Among all smoking pipes the water pipe is a special one. The use of a bottle filled with liquid to cool and purify the smoke is a remarkable discovery, used in regions with high summer temperatures such as the Middle East. The system is rather simple. The pipe bowl has a stem that ends in the water reservoir. Above the water level a second stem leads to the smoking tube. When drawing on the mouthpiece, a vacuum is created in the bottle and fresh smoke comes from the bowl through the water.
Water pipes are known from Europe as well as Africa and Asia. The European examples are inspired on Turkish-Egyptian originals. The reservoir is usually made of glass, often coloured and decorated with glass-on-glass paintings in bright enamel colours. From the middle of the nineteenth century thousands of these pipes came from Vienna to West-Europe. Often only the bottles survived.
In Turkey the water pipe can be just functional or extremely elaborate. For the water container glass is most common. When travelling to the east the water pipe is more exotic as well as more simple. As water container all kinds of objects can be uses, from a coconut to bronze or ceramic vases.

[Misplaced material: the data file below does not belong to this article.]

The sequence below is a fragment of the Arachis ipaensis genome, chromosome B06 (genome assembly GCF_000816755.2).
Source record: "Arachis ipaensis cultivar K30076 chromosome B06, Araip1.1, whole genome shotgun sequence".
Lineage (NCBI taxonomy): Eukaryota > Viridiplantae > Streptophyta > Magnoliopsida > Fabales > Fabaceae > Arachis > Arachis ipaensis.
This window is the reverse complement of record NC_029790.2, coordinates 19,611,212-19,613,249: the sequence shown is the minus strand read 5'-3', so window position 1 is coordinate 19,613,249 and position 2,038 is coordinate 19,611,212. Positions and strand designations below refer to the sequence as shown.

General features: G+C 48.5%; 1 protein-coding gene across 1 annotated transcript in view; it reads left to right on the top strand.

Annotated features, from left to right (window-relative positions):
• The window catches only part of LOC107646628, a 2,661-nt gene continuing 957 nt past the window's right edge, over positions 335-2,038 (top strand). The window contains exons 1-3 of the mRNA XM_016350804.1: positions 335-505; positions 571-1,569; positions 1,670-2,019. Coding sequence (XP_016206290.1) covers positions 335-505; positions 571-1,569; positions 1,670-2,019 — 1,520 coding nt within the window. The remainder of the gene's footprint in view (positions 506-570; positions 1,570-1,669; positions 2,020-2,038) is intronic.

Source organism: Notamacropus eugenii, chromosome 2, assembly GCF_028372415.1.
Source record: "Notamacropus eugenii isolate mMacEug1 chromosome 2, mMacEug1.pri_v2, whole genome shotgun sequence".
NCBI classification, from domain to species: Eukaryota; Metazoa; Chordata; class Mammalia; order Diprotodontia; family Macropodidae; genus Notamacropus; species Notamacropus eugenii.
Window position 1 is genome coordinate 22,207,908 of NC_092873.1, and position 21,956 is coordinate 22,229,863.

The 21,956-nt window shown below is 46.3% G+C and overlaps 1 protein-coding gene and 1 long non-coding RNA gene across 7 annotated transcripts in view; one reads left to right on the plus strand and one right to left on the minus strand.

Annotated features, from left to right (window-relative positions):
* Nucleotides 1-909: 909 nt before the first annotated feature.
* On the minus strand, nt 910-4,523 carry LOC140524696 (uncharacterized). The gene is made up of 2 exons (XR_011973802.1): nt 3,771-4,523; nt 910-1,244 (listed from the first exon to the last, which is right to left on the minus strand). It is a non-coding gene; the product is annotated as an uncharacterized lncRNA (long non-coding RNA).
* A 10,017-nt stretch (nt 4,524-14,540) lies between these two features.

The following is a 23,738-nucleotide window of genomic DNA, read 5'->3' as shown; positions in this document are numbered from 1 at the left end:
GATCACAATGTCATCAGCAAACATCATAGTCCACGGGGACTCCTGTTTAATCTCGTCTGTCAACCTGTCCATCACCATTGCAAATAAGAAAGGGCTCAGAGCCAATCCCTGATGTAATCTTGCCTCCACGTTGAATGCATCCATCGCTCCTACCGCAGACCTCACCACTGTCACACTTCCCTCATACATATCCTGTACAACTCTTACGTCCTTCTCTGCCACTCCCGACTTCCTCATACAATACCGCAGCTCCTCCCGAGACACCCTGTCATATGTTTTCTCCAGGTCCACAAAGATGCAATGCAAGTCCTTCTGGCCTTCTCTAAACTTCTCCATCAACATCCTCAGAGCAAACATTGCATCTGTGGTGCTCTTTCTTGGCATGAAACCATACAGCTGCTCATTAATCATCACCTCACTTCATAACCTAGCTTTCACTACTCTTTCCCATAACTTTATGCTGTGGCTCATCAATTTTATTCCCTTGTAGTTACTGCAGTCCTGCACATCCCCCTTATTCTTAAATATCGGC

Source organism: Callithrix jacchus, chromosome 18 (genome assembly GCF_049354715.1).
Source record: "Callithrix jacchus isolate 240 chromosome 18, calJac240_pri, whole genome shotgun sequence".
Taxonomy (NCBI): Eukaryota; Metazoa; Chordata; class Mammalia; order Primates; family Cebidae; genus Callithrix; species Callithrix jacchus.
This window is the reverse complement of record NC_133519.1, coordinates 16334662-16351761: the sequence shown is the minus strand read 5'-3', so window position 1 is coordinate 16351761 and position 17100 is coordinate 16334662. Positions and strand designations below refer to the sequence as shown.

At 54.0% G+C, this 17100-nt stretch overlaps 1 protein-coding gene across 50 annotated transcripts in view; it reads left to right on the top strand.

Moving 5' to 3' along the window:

In Africa the water pipe has a design on its own. From Ethiopia an example is known having a water container from pig's-bladder. The Tabwa in Tanzania, and especially women, smoke a water pipe made from the calabash fruit.
In China the water pipe is worked out completely differently. The small metal water pipe is placed in a box and accompanied by a tobacco jar and all utensils for smoking: a needle, a brush and a pair of pincers. The metal is normally pakton, the Chinese silver with a high nickel alloy, sometimes embellished with email cloisonné or sharkskin. Rarely they are made in silver.
Luxurious is a water pipe made from red copper with silver inlays. The cylindrical shape refers to the bamboo counterparts that are quite general among the poor smokers, but rarely survive.
Another variety is a porcelain jar fitted as a water pipe. At present these pipes are produced for tourists in high quantities.
All objects on this page are part of the Amsterdam Pipe Museum
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